None of Hothby's treatises exists in definitive form; they survive in multiple versions, with different titles, in both Latin and Italian and sometimes a mixture of the two. Reacting to Bartolomé Ramos's criticisms in his Musica practica (1482), Hothby says that he had kept his works back 20 years, and Ramos can only have seen faulty versions made by his students (the often incomprehensible surviving copies support this statement). F-Pn lat.7369, copied by Frater Matheus de Testadraconibus in 1471 while studying with Hothby, may indicate his curriculum: it contains treatises by Johannes de Muris, Anonymous V, Hothby's treatise on proportions, the Dialogus ascribed to Odo, and Guido's Micrologus; several of these works are also found in other manuscripts containing Hothby's writings.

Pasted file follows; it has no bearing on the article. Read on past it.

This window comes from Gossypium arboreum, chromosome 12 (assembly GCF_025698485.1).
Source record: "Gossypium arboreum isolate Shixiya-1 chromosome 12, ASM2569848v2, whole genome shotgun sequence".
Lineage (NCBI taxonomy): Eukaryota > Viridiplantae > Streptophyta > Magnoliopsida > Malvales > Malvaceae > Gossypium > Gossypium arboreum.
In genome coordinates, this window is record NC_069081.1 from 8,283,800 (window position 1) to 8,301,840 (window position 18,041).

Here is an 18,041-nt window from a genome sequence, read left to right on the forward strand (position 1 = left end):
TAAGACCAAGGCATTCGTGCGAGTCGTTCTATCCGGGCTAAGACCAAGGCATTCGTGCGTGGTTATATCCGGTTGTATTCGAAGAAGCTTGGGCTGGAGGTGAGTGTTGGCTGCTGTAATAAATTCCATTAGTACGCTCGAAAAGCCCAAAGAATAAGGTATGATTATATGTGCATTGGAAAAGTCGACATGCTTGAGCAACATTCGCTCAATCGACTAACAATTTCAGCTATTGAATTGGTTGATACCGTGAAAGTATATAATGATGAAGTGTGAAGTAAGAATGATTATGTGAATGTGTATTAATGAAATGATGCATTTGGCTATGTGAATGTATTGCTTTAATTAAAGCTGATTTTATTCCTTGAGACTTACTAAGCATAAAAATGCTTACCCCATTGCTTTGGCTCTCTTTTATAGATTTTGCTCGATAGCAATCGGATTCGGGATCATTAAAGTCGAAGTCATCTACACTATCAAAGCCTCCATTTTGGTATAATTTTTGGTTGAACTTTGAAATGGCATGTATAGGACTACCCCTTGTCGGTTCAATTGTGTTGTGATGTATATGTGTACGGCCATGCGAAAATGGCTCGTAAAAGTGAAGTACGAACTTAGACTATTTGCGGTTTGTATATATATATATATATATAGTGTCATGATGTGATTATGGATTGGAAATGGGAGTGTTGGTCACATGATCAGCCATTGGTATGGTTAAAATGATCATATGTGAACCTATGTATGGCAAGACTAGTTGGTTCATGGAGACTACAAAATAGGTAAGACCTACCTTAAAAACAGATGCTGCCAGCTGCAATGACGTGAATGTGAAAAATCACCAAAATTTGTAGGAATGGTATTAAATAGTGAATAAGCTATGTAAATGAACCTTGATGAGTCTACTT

Five different versions of his teachings on notation are extant. These are concerned mainly with note shapes, ligatures and mensuration, with particular emphasis on proportions, the latter also treated in two other works. Hothby was a proponent of the system of notating proportions with a combination of signs and figures (modus cum tempore signs), demonstrated in his motet Ora pro nobis. The brief counterpoint treatises, after explaining consonances, demonstrate a form of improvised counterpoint related to the English practice of sights. The Tractatus de arte contrapuncti secundum venerabilem Priorem Johannem de Anglia, published by Reaney in two versions (CSM, xxvi, 1977, pp.25–42, 43–9), is probably not by Hothby, who was not a prior; it is based on the early 15th-century Ad avere alcuna notitia del contrapunto (I-Fl Redi 71, ff.24v–28v; ed. A. Seay, Quatuor tractatuli italici de contrapuncto, Colorado Springs, CO, 1977, pp.17–24). These rather sketchy treatises probably supplement lectures based primarily on Guido and Johannes de Muris.